Kaieteur News – The Ministry of Education’s Unit for the Blind and Visually Impaired hosted the inaugural National Blind Education Conference on Tuesday, at the National Library, Georgetown. The event was held in collaboration with the Guyana Council of Organisations for Persons with Disabilities (GCOPD).
The conference focused on the current approach to blind education and developing new directions for the future.
Delivering the keynote address, Chief Education Officer (CEO), Dr. Marcel Hutson said the Ministry has developed a special needs policy, which ties into the Education Strategic Plan (ESP) 2021-2025-Vision 2030 and addresses the needs of the blind and visually impaired.
The policy, he noted was developed in recognition of the specific educational needs of persons living with disabilities, including the blind and visually impaired.
The CEO noted that regardless of location and other factors, resources will be made available for persons to access education. “Every person is born gifted and I believe that, every person, regardless of your circumstances, regardless of what impediment might be in your way. Regardless of whatever, does not negate the fact that, as a human being, you’re born and gifted.”
He reaffirmed the Ministry’s commitment to achieving Sustainable Development Goal Four, which speaks to inclusive and equitable quality education and the promotion of lifelong learning opportunities for all.
The CEO also made reference to the establishment of various schools which cater to persons living with disabilities, while noting the need for a collective approach to tackling challenges which those persons encounter.
“Collectively, we could be impactful and so we look forward, as a ministry, for the reports that will come out of the conference… those reports might be able to subsume into our strategic plan so that it may add value to what we do as we go forward.
Further, “The Government of Guyana will be, in 2023, screening every child in our school system, nursery, primary, and secondary for visual problems… The eyes of the children will be tested and they will receive tested lens,” Dr. Hutson disclosed.
The report will then be provided to the parents or guardians.
Meanwhile, the National Special Education Needs Officer, Savvie Hopkinson-Hamilton noted that children living with disabilities, whether it is visual impairment, or blindness, need to be nurtured through instruction to develop their intellectual capabilities.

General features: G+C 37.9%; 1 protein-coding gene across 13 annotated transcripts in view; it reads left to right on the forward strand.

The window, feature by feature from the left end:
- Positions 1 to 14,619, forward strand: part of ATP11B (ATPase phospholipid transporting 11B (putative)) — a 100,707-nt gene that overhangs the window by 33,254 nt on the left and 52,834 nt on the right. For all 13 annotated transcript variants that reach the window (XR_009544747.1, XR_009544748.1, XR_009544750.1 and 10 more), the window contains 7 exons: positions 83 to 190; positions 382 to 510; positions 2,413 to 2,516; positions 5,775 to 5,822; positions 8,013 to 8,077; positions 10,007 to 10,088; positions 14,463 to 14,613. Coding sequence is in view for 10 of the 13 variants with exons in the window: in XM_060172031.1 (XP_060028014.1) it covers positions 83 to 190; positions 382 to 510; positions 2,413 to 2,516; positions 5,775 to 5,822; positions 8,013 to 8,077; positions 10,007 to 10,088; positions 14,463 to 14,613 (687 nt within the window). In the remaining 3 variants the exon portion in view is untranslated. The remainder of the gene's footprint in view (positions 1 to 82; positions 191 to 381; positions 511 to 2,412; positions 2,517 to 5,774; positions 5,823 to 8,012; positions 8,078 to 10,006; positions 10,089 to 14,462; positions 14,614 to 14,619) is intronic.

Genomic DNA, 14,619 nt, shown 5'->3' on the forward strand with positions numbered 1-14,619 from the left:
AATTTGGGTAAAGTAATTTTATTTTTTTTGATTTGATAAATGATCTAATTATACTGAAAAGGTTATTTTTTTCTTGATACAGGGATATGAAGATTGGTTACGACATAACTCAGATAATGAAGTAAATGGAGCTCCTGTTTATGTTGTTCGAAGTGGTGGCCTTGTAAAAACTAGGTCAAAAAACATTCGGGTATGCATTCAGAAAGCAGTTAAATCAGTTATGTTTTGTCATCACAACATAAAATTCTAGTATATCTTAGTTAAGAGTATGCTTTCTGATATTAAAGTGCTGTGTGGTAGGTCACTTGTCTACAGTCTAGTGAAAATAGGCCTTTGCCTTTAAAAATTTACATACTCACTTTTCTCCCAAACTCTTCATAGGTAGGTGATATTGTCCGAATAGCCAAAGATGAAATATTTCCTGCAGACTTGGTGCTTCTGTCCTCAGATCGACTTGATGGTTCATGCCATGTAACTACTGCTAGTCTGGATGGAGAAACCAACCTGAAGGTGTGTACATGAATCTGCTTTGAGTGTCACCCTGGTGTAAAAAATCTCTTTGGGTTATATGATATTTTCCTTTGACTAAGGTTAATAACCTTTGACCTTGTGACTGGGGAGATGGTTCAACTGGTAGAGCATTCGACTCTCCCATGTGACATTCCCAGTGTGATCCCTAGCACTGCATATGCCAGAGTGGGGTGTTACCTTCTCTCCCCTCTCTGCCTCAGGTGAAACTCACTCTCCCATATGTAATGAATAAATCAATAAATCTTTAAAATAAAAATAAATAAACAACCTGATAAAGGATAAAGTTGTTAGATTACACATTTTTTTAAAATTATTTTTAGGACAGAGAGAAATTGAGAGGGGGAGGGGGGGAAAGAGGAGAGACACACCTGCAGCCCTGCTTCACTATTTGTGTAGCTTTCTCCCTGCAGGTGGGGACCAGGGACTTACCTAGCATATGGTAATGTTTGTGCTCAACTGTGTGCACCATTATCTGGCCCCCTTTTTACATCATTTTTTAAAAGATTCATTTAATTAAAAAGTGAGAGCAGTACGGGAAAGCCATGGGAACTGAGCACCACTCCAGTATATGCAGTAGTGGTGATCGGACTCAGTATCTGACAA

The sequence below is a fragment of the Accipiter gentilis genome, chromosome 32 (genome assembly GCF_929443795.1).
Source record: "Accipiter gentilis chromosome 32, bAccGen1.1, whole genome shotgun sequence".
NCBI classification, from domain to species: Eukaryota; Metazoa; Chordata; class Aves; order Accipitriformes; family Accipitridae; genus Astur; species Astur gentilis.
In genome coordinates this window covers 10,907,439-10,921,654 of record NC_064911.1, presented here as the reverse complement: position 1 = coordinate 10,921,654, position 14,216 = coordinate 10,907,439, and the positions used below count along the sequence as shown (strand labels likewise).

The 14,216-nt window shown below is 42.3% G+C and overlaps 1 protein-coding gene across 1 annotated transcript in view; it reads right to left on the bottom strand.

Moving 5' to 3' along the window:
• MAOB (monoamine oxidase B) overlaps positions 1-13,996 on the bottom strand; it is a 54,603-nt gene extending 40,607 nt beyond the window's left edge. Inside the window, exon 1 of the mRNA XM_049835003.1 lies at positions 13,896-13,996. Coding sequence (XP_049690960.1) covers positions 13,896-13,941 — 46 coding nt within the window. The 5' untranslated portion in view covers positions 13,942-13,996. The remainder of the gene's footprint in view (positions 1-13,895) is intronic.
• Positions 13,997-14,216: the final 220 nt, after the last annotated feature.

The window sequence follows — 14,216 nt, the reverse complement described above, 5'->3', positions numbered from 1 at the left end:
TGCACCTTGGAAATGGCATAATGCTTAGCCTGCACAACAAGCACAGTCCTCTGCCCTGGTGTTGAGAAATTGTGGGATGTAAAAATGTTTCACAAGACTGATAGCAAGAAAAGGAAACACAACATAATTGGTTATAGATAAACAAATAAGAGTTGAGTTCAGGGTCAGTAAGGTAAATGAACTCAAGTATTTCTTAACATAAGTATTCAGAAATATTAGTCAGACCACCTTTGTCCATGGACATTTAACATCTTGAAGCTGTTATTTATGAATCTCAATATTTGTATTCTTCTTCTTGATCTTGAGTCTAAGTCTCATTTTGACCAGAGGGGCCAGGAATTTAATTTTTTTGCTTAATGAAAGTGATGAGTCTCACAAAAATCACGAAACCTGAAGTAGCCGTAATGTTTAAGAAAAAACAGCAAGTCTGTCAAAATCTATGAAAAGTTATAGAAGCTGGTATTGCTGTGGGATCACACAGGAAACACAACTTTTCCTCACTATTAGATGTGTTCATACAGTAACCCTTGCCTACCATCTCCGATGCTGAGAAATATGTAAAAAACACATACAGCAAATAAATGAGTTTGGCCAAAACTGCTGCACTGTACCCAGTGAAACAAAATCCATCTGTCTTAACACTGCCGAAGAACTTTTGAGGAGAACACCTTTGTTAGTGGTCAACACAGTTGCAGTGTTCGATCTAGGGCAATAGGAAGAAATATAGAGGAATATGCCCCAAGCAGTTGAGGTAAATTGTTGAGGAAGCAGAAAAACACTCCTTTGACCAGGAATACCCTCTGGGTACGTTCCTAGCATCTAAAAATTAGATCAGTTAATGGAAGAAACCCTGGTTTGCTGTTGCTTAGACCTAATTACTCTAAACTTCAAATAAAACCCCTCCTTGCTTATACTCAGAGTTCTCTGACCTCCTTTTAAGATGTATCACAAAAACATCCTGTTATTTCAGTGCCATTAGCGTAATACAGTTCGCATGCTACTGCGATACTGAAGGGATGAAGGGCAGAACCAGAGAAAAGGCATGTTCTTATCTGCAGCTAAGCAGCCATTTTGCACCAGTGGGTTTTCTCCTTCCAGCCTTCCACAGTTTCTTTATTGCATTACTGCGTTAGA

She pointed out that educating the visually impaired or blind is filled with challenges, which include architectural barriers, negative public attitudes, inadequate materials and equipment, and the cost of education, which must be met to allow for the students to acquire quality education.
Hopkinson-Hamilton believes that visually impaired and blind students need a sense of integration in the education system and to be provided with the materials to enable them to cope with academic activities.
Visually impaired teachers, at the Ministry of Education’s Unit for the Blind and Visually Impaired, who attended the conference, noted that is a good starting point for improving access to education for the blind.
Teacher Rosemary Ramitt says the Unit will definitely continue to do their part to ensure the goals are met.
“We will work to develop a list of recommendations that will be published and that we will use as a guide to assess the Ministry of Education’s work because we want to ensure that the recommendations that are made are addressed.”
Asif Khan, another teacher from the Unit believes a holistic approach is needed at this time.
“The major outcomes will definitely be: what is the way forward? Addressing the issue of blind education holistically, of course at a national level, how is it we get blind students to be more independent in the sense of being able to ascertain a job after matriculating. How do we reach to the stage […] in terms of a full education?” she asked.
Ackila Smith, a past student at the institute and advocate for persons with disabilities said she hopes that the conference would provide the springboard to address the many challenges she faced when she attended the school. Among the challenges highlighted is safety and security to and from the Guyana Society for the Blind located at High Street within the St. Phillip’s Green, in Georgetown.